BlogAyahuasca (for now) illegal in the Netherlands
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Ayahuasca (for now) illegal in the Netherlands


Since a recent judgement from the Court of Amsterdam ayahuasca is considered illegal in the Netherlands. For a long time, the brew from the Amazon resided in a juridical grey area. This situation now seems to change.

What was the legal situation again?

Ayahuasca contains dimethyltryptamine (DMT) and DMT is scheduled under the Dutch Opium Law. In 1999 the first court case against Dutch Santo Daime members took place. The Prosecutor’s Office (OM) accused them of violating the Opium Law by drinking ayahuasca – or Daime, as it is named in the Santo Daime church.

Daime contains the same ingredients as ayahuasca, but it is prepared by members of the Santo Daime, following a specific ritual. The church members consider Daime to be their sacrament.

In 2001 the court of Amsterdam considered Santo Daime to be a recognised religion. Therefore, the consumption of Daime as a sacrament fell under the protection of the European Convention on Human Rights (article 9). According to the court, the controlled setting in which the ritual takes place offered enough protection to prevent possible risks to public health.

What happened now?

The current court case is about Daime as well. In 2016 a member of the Amsterdam church Céu da Santa Maria was arrested when she tried to import 29 kilos of Daime from Brazil. Following the 2001 verdict and later similar cases, the court of Haarlem acquitted her.

The Prosecutors Office went to the Amsterdam Court, who honoured the appeal. In the verdict of 28 February, 2018 ayahuasca is equated to DMT. The judges argue that DMT is illegal and that it forms a threat to public health and society in general. They consider its former protection – based on freedom of religion – no longer applicable. This verdict makes ayahuasca illegal following the Opium Law.

It is interesting to note that this time the Court of Appeal did not look at the risks for public health within the controlled ritual setting of the Santo Daime church (in concreto). Instead, they focused on the risks for society in general (in abstracto). The observation that ayahuasca use (outside the church) increased over the past years, clearly plays a role in this consideration.  

To be continued?

As expected, the accused will appeal to the Dutch Supreme Court in The Hague. There will be evaluated whether the juridical procedure was followed correctly and whether the argumentation of the judges is formally correct. Finally, the case could be brought to the European Court of Human Rights in Strasbourg.

It is expected that it will take 1.5 to 2 years before the Supreme Court will pronounce their verdict. Until that time the Prosecutors Office most likely won’t maintain the new rules. So - for the time being - probably nothing much will change.

However, if the Supreme Court will confirm the current verdict, things will be different. Then the import, preparation, transport, possession and distribution of ayahuasca will be punishable, just like organising or participating in ayahuasca ceremonies.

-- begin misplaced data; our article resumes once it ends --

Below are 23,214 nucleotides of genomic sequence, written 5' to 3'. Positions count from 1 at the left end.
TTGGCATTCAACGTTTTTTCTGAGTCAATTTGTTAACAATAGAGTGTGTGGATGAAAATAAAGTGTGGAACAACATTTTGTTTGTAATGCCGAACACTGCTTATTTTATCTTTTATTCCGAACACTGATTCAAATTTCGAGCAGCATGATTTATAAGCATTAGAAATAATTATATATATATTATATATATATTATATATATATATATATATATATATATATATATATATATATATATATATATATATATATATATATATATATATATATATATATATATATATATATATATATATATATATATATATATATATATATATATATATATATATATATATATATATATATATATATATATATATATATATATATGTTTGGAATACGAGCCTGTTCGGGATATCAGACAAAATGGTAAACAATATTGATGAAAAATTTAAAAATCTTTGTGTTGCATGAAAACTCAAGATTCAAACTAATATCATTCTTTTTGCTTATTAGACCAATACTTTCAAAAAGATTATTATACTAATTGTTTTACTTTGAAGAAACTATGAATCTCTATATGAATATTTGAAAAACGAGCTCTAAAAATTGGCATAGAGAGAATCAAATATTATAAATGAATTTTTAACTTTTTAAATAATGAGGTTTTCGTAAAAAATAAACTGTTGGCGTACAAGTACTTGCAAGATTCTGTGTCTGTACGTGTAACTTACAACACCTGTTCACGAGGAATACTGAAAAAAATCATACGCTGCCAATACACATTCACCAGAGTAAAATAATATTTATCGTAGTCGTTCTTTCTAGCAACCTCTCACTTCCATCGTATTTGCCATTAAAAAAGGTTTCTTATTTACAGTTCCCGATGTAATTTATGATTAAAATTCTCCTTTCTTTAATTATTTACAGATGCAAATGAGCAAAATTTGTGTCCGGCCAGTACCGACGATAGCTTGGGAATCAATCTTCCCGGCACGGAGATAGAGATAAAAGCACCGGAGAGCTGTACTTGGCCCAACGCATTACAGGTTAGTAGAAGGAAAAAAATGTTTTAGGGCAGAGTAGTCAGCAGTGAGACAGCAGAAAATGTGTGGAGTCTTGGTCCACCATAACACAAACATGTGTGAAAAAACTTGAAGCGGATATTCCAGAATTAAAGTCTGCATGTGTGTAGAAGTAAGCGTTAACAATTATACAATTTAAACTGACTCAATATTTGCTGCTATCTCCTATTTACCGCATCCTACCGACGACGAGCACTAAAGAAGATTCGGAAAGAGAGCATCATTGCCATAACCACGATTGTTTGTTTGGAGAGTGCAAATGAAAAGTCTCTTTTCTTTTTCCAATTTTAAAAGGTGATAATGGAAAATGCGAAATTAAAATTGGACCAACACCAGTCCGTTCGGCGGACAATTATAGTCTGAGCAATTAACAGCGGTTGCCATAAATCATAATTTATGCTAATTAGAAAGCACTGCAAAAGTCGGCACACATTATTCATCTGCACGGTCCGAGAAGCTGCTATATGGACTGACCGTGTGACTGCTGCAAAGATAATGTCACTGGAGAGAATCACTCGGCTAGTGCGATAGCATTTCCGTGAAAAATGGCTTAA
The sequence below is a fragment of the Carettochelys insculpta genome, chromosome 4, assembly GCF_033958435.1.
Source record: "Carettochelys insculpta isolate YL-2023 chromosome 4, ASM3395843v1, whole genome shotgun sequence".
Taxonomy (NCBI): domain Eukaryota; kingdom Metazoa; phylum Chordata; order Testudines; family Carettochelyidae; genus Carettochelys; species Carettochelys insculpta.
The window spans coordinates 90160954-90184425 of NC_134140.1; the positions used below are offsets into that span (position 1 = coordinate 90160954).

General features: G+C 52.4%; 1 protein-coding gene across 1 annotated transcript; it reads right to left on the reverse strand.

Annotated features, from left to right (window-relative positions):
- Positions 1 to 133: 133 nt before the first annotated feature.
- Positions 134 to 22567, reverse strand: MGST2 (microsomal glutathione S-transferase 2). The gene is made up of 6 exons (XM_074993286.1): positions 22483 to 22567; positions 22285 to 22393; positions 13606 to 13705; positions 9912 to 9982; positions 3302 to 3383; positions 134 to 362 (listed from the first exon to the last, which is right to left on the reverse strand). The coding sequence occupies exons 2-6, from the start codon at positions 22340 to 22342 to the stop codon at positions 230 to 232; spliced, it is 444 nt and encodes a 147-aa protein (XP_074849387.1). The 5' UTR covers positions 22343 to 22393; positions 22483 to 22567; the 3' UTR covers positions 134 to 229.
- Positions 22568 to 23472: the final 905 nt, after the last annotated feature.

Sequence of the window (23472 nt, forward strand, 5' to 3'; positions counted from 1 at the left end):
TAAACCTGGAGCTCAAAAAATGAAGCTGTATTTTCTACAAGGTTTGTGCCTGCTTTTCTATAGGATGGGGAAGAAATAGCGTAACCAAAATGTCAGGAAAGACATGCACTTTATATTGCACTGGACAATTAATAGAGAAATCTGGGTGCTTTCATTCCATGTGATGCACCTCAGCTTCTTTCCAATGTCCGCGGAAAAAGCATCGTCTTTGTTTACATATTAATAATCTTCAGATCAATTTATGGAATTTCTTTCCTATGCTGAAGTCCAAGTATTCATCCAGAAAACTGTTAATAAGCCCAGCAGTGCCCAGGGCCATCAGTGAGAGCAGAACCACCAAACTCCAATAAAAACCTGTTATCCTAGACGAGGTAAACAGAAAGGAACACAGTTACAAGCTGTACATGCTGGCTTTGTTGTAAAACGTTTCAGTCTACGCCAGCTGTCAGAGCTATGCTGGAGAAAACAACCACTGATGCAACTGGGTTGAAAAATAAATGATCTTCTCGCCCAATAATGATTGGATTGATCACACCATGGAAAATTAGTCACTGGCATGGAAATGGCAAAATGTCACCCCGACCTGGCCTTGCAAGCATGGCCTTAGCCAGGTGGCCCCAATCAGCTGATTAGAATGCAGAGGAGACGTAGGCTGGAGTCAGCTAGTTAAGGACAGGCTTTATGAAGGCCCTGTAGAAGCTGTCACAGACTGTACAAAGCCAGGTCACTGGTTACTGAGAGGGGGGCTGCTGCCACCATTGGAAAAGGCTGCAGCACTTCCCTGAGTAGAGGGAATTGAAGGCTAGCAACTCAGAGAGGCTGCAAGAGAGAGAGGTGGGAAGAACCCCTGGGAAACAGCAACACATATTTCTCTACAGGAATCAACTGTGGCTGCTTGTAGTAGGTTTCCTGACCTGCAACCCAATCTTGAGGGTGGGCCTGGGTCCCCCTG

DMT or ayahuasca?

DMT is considered a threat to public health because it is listed in the Opium Law. However, it’s never proven to be seriously dangerous to human beings. Moreover: DMT is an endogenous substance in the human body and it is found in many organisms all over the world.

Furthermore, DMT is not the same as ayahuasca (or Daime). In the international Convention on Psychotropic Substances from 1971, only DMT as an isolated substance is prohibited. ‘No plants (natural materials) containing DMT are at present controlled under the 1971 Convention on Psychotropic Substances. Consequently, preparations (e.g. decoctions) made of these plants, including ayahuasca are not under international control,’ could be read in an explanation.

According to Rini Hartman, who attended the current court case, this is one of the aspects that need to be investigated by the Supreme Court. He further points at a possible mistake of the Court of Appeal, who judged the risk for public health in abstracto. According to European jurisprudence, any risk for public health should be judged in concreto.

Hartman further announces that ‘an interdisciplinary team of experts’ will be formed, ‘to collect all the relevant juridical, medical, scientific, and social data against this court’s decision’. These will be published in a scientific paper.

Ayahuasca rituals

Ayahuasca is nearly always consumed in a ritual setting. Furthermore, it is not addictive. Scientific research into the effects of ayahuasca actually point to the opposite. The brew has proven to have antidepressant effects and makes people more creative. Another study shows the therapeutic effects of ayahuasca are comparable to that of a course in mindfulness.

Experts do stress the importance of good education about ayahuasca and of consumption in a structured setting with experienced guides, because the tea may have intense effects. People with psychotic tendencies are discouraged to partake in the rituals. Because of its MAO inhibiting effect, the brew should not be combined with certain medications, like antidepressants.

Not prohibition but legalisation of ayahuasca will stimulate good education. Furthermore, accessibility of safe and well-structured ritual settings will be improved. Like various professional ayahuasca providers, the Santo Daime church offers such a safe and stable setting. A juridical verdict that prohibits ayahuasca will therefore be a step in the wrong direction.

Read more about this court case.

Author: Judith

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